Monday, May 14, 2007

She turned me into a newt

But I got better.

Here's a fake media uproar: Newt Gingrich recently declared that bilingual education keeps its students in a ghetto and expressed concern over official multilingual policies in, for example, drivers' licenses and ballots.

On the first point, Newt knows what he's talking about, certainly far more than the ignorant talking heads who attempted to criticize him. The only problem is that Newt is pretty late to the anti-bilingual party. Bilingual education - as a means for integrating non-speakers of English into American society - is a three-plus-decade failure. Everyone in education has known this for a long time. Furthermore, bilingual education in is controlled, not by non-anglophone students or parents, but by a small ideological activist lobby that wants to keep immigrant children ghettoized and has made no secret of it. How they managed to "capture" politicians into going along with them is another chapter in the story of special-interest group politics shortcircuiting democratic politics.

The political movement against bilingual education started over a decade ago, with great subsequent success in most states. Immigrant parents are overwhelmingly opposed to bilingual education. The anti-bi-ed movement succeeded in placing the question on ballots in all the states where that was possible. The only states where these initiatives ran into trouble were Colorado and Arizona, where many non-immigrant voters wanted bilingual education to continue to ghettoize immigrant children and prevent them from integrating into American society. Get it? Only the media, suffocating with myopic white guilt - the curse of postmodern liberalism - is unable to.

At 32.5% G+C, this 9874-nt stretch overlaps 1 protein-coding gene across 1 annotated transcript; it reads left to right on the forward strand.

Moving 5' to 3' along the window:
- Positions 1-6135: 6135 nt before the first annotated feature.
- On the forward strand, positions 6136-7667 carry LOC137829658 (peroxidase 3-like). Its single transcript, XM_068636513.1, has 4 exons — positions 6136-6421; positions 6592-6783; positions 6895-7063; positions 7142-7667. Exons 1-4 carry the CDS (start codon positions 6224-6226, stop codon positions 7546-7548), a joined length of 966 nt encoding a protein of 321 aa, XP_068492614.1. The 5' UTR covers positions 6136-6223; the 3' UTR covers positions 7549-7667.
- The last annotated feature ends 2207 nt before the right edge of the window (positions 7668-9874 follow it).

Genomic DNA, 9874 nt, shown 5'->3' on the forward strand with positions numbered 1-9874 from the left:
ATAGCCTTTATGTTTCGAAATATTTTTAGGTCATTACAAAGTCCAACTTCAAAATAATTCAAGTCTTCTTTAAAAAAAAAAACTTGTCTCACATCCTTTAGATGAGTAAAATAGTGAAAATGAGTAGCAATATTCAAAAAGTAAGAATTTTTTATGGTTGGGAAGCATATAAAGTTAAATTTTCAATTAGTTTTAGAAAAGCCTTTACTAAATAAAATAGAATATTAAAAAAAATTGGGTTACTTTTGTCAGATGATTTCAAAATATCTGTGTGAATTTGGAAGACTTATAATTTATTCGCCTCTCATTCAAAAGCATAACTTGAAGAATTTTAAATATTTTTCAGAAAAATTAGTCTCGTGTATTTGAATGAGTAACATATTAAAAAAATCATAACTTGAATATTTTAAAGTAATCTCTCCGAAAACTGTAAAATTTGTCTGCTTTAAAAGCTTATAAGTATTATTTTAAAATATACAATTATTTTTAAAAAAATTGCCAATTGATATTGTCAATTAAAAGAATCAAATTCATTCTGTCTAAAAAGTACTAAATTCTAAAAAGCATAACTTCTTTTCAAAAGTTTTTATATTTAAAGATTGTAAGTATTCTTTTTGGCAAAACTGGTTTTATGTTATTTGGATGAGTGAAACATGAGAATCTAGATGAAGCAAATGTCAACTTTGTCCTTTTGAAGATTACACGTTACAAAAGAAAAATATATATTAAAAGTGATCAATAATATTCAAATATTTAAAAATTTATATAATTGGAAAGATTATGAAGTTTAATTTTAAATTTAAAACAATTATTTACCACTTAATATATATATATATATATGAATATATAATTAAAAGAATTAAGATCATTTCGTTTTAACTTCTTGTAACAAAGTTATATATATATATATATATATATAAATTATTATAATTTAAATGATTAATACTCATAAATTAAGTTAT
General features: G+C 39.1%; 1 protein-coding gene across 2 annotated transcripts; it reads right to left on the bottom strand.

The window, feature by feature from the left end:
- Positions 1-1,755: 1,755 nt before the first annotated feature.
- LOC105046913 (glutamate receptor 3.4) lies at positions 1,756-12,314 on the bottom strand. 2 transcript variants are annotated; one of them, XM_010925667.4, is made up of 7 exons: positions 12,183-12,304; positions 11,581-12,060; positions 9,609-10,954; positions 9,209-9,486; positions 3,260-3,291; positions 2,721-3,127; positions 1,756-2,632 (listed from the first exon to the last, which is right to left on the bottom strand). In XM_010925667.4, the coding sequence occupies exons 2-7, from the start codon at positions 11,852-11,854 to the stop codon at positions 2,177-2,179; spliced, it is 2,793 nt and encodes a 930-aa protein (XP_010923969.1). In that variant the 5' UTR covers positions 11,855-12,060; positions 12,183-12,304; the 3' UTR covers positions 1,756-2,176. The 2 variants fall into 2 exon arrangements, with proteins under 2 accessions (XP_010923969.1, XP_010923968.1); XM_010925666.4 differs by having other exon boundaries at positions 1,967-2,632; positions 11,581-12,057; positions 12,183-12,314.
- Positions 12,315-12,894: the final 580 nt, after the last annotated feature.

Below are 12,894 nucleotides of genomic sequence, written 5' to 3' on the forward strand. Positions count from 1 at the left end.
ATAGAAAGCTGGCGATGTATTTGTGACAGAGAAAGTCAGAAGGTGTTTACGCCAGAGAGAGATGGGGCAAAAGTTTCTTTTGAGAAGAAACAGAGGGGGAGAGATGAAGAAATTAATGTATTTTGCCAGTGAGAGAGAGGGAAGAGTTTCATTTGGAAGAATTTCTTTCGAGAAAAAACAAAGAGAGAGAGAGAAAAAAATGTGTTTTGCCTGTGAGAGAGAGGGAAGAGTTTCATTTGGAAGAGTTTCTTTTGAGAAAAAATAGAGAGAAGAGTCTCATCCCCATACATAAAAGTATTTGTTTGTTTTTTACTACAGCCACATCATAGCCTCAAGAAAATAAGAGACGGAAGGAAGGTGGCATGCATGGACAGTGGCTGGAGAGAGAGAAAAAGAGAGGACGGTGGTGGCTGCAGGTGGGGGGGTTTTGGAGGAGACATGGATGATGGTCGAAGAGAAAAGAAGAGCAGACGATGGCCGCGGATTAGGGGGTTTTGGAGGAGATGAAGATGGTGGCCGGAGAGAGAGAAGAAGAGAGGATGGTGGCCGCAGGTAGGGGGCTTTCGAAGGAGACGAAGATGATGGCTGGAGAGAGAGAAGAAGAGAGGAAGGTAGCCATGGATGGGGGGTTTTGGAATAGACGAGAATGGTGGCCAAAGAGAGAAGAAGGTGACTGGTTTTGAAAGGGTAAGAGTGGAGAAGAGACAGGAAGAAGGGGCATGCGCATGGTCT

On the broader point of multilingualism, Newt is on shakier ground. For anyone older than mid-teens, learning a new language well is hard. Furthermore, the real issue isn't bi- or trilingualism, but having mono-lingual ghettos, where the monolingua in question is not English - which is probably what Newt meant to criticize. As long as American citizens have a common access to English, they can function well both politically and economically. For immigrants not to have English is to hobble them (viz. the Colorado and Arizona voters who understood this point better than the chattering classes). Otherwise, bilingual, trilingual - the more, the merrier. Bring it on.

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